Friday, March 14, 2008

Home Again, Jiggedy Jig

Being in a place like this, makes returning to

a place like this awfully hard.
Not that I'm not grateful for the brief respite.

More later, but you Florida people are pretty darned lucky.


Anonymous said...

Welcome back. And those Florida people will think WE'RE lucky when July comes and their at a million percent humidity.

Anonymous said...

Patti: I'm over on the west side of Mich. for a few days. It's 50+ and sunny! [I doubt it'll hit 60,though I still believe we'll have at least 2 days in March...] Don't see any speedos or thongs-- but I think some people skipped work because I can smell some charcoal grilling goin' on.
Hope you had a good time south of snow!
John McAuley

Anonymous said...

As an ex-Hawaiian resident, I can attest that hot and humid can get pretty damned tired, too. But when nasty winters are followed by nasty summers, as in the Mid-Atlantic I've been living in for nearly a quarter-century, one has to wonder why we bother staying.

Josephine Damian said...

Byron: You got that right. A few weeks of heaven is not worth the month after month of hell we go through here. And election screw up? Don't even go there!

Welcome home, Patti! Although I was under the impression you would be here much longer... a month?

pattinase (abbott) said...

Josephine-Five days. Spring break at our university. John I'm still hoping for the sixties to hit. Bryon-the last few summers have been pretty hot here. Todd, I thought Hawaii was perfect. Darn.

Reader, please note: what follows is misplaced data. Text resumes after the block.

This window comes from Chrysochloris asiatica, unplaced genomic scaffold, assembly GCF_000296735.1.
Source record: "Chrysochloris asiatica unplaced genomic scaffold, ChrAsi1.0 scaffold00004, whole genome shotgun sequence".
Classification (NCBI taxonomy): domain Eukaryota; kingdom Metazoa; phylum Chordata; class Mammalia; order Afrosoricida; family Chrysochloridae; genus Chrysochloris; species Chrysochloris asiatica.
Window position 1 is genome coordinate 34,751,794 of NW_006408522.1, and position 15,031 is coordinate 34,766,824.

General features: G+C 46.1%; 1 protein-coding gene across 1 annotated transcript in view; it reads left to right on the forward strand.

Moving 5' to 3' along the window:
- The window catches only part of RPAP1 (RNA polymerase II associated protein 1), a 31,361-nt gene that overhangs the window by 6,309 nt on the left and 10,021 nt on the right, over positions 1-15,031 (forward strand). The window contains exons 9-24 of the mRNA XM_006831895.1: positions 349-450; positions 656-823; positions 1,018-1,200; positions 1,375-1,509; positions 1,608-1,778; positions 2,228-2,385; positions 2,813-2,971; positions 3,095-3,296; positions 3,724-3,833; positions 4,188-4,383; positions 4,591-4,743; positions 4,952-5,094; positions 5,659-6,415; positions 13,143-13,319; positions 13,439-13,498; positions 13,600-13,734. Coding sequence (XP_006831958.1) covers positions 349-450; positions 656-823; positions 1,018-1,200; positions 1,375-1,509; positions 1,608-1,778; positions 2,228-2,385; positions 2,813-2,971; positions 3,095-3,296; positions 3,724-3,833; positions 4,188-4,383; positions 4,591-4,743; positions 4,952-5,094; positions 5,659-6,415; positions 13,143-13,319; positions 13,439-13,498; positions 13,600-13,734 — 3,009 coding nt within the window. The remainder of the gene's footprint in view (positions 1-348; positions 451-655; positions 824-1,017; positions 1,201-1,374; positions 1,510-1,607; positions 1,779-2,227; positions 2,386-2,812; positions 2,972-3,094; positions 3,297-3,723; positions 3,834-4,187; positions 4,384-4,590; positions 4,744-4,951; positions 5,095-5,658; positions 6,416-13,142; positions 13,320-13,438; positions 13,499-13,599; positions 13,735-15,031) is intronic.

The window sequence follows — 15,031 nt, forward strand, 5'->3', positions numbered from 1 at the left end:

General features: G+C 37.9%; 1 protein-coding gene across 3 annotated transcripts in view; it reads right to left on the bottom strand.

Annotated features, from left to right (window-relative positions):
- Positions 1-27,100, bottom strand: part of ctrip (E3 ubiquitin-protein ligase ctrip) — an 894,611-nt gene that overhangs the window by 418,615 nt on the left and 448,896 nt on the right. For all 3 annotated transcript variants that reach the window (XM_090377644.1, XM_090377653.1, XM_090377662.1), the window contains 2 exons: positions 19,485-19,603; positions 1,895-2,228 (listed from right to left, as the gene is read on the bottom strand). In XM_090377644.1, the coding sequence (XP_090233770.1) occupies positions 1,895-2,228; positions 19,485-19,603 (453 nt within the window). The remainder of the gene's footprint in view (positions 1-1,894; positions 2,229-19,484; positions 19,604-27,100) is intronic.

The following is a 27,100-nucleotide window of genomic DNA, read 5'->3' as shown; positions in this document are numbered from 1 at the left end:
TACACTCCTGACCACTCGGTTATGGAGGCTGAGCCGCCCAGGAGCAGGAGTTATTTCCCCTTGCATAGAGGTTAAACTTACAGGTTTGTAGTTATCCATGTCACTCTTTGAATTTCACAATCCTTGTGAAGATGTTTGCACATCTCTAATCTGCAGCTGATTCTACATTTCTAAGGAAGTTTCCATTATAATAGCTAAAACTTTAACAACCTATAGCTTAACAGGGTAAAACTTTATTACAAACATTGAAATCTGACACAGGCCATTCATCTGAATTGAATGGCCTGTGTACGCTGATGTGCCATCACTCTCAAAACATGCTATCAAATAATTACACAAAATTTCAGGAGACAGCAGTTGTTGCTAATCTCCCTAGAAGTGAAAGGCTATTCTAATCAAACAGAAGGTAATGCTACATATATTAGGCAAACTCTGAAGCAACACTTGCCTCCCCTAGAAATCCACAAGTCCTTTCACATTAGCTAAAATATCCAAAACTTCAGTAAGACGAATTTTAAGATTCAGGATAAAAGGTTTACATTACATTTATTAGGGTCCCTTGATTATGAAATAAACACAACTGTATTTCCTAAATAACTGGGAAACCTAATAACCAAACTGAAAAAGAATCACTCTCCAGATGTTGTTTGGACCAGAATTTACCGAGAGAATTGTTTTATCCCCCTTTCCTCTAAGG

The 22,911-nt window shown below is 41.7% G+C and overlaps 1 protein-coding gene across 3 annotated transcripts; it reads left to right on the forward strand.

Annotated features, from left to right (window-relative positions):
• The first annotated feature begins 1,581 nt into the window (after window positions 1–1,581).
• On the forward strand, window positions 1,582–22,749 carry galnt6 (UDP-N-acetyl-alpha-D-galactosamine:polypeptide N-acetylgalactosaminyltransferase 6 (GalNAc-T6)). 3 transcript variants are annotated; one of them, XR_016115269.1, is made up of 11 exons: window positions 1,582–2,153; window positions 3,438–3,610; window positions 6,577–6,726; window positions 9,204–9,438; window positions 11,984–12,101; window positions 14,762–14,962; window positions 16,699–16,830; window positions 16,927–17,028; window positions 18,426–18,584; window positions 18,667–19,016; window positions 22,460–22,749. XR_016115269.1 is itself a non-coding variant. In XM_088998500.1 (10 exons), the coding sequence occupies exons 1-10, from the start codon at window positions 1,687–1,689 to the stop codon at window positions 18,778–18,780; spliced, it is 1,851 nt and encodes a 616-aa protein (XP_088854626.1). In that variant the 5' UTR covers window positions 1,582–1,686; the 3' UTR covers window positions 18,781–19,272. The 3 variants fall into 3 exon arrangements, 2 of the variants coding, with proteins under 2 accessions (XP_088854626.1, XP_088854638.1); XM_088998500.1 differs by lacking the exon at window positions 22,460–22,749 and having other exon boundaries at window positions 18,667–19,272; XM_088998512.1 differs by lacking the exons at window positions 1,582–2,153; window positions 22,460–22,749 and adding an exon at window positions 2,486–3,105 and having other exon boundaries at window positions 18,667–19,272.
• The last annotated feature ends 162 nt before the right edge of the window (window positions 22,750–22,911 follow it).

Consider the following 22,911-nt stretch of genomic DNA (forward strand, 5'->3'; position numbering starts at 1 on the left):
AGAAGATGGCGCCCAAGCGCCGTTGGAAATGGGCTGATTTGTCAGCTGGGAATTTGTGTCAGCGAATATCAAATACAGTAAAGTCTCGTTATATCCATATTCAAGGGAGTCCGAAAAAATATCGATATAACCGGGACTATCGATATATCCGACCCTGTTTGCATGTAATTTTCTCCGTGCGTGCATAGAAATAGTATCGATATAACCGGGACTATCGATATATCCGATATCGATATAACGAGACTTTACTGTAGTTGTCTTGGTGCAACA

Anonymous said...

Sure. Perfectly expensive, perfectly provincial (remarkably so for a place so diverse in its cultural interactions), perfectly racist (sadly unsurprisingly so for a place with so many ethnic groups and the history it has had...there are no majorities, just greater- and lesser-privilege minorities, including pale Caucasians not quite at the top of that hierarchy, which is an interesting experience, if no better one than for anyone else). And "rock fever" (the desire to be anywhere larger than 100 square miles of magma in the most remote archipelago in the world--actually, the big island, which is larger than that, doesn't count) has been known to hit hard. It's Paradise! And the weather's gorgeous, if you like the rainy-season mudslides that take out a community or two every few years.